World crisis in humanities, not many hurt

Martha Nussbaum fears our critical culture, inculcated by a liberal arts education, is under attack, with democracy itself coming under threat. Matthew Reisz thinks her case is overstated

October 21, 2010

It is precisely because Martha Nussbaum is so obviously one of the stars of the American academy that many people will be inclined to sit up and listen when she produces "a call to action" about "a worldwide crisis in education".

Her new book, Not for Profit: Why Democracy Needs the Humanities, certainly pulls no punches. "We are in the midst of a crisis of massive proportions and grave global significance," she writes, "a crisis that goes largely unnoticed, like a cancer; a crisis that is likely to be, in the long run, far more damaging to the future of democratic self-government (than the economic crisis of 2008)."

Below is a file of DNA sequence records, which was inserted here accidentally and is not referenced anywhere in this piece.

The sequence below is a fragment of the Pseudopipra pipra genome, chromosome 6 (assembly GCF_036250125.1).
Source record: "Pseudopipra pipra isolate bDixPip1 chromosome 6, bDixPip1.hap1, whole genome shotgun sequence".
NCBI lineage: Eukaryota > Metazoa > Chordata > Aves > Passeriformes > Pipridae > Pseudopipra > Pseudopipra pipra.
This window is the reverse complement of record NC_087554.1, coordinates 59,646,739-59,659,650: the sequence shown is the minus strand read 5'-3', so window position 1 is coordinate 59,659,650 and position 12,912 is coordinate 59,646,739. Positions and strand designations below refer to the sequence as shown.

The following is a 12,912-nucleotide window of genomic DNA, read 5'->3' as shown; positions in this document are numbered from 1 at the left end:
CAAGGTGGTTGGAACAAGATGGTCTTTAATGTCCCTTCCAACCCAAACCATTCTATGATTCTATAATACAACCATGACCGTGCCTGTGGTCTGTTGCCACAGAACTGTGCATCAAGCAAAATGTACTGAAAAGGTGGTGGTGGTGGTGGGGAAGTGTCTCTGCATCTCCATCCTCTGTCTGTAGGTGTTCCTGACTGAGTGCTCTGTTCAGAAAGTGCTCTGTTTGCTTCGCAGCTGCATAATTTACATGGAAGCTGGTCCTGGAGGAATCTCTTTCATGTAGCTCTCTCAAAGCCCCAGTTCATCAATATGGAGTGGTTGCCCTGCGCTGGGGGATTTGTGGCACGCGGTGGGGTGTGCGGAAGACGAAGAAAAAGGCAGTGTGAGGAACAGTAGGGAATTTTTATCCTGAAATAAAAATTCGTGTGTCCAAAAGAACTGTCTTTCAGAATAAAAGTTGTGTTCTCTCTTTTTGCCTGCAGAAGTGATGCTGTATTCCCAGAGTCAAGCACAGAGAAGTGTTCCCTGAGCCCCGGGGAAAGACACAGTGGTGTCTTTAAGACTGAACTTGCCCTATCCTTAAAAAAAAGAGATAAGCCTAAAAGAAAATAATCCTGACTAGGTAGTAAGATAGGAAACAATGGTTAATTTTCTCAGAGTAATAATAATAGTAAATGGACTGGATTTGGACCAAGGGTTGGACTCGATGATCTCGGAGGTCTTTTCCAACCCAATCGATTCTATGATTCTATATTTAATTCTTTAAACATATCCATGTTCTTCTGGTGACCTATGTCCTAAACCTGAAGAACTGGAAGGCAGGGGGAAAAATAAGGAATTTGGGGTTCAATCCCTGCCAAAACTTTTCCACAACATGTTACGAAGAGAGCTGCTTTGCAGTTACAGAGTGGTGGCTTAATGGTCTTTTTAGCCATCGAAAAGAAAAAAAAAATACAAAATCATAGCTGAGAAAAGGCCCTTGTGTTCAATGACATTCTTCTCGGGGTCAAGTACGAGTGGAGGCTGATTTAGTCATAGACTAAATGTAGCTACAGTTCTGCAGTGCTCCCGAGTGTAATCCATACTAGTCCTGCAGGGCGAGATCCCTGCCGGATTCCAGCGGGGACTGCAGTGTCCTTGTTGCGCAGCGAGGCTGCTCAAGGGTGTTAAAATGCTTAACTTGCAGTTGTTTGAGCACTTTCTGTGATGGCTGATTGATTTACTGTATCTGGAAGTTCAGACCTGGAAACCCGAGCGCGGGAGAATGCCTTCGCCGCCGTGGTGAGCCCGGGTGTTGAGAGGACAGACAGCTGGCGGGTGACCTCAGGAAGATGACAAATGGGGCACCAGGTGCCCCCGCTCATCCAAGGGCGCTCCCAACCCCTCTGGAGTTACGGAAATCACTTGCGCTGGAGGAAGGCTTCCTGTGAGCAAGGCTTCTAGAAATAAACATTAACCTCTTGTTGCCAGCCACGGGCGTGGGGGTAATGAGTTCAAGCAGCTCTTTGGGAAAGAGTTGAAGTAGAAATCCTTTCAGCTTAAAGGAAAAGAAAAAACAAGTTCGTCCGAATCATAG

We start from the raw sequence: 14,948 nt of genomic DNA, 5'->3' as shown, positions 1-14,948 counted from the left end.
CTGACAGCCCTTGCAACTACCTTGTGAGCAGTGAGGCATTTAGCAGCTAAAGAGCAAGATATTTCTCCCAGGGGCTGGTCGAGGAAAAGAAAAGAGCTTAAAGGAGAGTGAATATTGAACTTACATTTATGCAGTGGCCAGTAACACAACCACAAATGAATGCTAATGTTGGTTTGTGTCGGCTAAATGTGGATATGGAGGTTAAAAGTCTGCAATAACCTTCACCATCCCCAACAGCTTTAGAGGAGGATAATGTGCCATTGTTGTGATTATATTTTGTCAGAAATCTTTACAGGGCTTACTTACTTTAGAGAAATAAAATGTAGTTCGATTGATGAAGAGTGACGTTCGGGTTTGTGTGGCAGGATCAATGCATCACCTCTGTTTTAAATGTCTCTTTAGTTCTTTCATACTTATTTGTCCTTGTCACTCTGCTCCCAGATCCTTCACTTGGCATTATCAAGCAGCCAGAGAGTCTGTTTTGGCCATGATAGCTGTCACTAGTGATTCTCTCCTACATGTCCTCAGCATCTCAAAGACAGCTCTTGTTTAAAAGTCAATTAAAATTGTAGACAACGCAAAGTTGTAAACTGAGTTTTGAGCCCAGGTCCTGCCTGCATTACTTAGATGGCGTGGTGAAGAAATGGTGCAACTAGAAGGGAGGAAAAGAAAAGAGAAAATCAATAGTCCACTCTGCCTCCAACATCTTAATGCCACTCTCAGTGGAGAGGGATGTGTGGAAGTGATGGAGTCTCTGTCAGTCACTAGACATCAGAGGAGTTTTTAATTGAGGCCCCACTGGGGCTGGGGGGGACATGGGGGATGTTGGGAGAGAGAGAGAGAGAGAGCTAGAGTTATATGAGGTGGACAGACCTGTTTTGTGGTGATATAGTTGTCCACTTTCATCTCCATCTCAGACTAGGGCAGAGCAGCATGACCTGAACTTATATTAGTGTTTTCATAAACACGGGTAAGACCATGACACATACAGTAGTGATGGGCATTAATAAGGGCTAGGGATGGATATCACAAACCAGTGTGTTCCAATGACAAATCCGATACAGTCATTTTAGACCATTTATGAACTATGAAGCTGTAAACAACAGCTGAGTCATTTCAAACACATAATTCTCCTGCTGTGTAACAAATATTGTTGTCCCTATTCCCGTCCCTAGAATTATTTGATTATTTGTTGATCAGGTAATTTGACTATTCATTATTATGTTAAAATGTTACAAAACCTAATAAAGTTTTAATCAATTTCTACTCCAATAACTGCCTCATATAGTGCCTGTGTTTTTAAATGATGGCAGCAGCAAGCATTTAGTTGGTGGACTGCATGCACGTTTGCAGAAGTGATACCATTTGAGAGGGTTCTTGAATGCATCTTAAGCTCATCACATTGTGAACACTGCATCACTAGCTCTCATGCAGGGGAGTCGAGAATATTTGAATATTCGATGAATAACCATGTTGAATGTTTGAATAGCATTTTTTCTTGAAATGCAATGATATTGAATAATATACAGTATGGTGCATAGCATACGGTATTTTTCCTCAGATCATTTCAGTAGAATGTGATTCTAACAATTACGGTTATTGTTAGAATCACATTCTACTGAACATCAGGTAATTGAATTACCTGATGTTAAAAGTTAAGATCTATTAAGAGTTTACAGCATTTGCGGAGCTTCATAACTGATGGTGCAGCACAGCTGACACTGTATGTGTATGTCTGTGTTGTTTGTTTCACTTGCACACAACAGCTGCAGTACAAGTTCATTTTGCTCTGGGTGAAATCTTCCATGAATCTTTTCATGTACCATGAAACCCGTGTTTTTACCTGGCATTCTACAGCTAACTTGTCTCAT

She fears that current major trends within education are "producing a greedy obtuseness and a technically trained docility that threaten the very life of democracy itself", and that "all modern societies are rapidly losing the battle, as they feed the forces that lead to violence and dehumanisation". At stake is whether we are going to end up with "a world that is worth living in".

Although she rightly stresses that the book is not only about the US or about higher education - there is much fascinating material about India, the other country she explores in depth - Nussbaum devotes much of it to how an essentially American liberal arts model of the university is faring at home and beyond.

Before we consider whether her claims are remotely convincing, it is worth looking back briefly over her career and the books she has published, most of them written in a notably less strident style.